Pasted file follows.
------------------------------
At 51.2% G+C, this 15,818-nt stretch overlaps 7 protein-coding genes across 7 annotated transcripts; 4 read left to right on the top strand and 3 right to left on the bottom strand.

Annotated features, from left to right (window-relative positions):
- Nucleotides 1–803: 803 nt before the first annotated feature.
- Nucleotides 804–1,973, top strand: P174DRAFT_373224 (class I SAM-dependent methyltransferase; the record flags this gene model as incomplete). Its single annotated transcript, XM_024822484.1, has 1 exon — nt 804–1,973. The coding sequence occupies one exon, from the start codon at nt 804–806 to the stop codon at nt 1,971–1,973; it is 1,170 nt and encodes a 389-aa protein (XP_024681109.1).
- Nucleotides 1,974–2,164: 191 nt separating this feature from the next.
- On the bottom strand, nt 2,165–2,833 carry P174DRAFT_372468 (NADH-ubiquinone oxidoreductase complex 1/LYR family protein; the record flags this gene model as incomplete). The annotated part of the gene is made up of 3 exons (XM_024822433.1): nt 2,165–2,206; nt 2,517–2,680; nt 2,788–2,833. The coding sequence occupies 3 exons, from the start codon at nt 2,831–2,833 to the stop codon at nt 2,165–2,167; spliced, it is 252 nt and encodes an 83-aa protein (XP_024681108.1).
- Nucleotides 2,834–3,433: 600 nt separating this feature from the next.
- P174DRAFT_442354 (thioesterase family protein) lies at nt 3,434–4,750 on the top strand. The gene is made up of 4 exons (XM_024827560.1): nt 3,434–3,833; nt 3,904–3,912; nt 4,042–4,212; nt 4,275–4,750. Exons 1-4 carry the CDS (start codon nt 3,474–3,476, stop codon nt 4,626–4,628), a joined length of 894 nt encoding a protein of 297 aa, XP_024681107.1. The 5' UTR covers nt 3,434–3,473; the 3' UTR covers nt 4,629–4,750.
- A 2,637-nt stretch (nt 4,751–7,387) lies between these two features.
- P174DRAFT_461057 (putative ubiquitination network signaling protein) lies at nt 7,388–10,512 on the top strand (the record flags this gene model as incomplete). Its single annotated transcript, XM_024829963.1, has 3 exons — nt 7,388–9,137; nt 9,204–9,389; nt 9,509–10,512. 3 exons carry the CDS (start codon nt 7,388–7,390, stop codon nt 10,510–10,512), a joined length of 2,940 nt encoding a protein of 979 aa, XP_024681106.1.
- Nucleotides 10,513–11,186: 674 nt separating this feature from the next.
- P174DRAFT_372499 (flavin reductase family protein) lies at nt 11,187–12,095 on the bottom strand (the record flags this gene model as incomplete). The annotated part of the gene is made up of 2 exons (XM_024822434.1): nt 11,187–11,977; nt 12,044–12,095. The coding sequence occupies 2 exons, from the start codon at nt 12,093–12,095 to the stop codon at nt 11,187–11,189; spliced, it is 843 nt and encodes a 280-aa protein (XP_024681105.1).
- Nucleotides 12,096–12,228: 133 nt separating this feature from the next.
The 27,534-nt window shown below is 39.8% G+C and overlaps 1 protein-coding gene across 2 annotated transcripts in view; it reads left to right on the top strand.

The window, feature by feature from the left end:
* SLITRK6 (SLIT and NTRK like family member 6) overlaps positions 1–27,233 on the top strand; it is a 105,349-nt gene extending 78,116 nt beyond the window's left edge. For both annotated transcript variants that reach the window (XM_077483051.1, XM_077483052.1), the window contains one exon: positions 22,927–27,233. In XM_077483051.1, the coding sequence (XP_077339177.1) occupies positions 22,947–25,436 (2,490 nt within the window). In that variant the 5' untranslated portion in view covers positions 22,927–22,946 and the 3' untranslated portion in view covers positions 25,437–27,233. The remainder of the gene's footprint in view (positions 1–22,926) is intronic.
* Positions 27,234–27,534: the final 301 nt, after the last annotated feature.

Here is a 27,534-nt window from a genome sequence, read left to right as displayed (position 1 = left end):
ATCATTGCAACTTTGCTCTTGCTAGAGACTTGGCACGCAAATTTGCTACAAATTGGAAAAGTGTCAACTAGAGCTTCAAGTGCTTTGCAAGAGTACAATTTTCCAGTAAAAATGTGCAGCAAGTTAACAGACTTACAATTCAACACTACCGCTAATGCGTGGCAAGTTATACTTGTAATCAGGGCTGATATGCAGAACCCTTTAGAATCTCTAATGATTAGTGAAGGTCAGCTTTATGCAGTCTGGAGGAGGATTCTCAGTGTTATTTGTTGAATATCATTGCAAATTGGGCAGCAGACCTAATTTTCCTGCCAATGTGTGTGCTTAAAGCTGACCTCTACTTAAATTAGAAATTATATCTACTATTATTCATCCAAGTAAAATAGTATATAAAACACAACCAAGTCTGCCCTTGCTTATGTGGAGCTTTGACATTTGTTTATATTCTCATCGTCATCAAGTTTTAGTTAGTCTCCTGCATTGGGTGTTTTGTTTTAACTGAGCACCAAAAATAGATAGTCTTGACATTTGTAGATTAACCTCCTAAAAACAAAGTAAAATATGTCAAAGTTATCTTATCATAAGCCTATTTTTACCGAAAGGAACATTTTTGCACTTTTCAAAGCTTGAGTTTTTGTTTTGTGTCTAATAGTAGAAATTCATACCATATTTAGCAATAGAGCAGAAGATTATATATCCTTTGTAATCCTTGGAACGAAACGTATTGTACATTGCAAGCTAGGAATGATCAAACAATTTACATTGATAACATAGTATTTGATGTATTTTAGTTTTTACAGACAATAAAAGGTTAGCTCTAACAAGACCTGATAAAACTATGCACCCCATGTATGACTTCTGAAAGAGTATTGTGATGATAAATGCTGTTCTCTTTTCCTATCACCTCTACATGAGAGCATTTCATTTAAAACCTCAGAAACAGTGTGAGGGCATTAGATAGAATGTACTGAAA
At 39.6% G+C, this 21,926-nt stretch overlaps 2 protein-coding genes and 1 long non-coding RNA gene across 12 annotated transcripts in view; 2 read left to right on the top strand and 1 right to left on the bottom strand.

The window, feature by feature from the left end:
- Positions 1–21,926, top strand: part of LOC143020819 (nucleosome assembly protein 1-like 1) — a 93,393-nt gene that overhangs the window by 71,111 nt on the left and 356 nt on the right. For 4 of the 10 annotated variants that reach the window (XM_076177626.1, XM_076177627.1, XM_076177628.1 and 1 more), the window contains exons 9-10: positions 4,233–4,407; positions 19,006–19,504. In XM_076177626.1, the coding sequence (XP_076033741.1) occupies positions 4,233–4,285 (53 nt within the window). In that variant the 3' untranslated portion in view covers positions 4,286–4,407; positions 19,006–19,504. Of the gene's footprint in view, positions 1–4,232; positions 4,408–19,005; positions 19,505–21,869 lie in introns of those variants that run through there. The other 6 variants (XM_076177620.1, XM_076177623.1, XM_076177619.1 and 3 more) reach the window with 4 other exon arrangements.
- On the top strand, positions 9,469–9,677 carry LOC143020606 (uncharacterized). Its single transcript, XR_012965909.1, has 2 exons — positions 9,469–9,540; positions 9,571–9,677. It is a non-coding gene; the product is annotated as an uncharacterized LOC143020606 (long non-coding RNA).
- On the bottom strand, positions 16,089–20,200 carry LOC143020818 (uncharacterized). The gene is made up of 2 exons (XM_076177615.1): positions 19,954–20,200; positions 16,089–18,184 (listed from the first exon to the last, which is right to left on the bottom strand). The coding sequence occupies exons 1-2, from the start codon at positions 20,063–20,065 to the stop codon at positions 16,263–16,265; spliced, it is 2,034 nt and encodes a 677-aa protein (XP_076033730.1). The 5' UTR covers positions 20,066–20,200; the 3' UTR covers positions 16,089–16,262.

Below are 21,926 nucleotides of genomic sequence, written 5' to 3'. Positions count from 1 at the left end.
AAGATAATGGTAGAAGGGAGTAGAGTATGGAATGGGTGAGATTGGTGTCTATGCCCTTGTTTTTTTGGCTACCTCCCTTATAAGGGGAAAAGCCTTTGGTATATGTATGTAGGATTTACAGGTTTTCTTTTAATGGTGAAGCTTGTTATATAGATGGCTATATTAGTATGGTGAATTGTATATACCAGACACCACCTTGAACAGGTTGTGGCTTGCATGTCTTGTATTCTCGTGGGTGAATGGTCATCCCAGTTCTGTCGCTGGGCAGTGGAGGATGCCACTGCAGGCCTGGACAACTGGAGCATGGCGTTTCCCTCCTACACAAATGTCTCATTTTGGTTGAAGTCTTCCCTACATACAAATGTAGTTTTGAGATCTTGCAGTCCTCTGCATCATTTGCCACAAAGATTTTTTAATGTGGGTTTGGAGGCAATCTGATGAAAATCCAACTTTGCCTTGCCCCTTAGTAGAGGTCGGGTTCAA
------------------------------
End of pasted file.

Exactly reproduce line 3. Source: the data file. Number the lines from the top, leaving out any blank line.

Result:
- Nucleotides 1–803: 803 nt before the first annotated feature.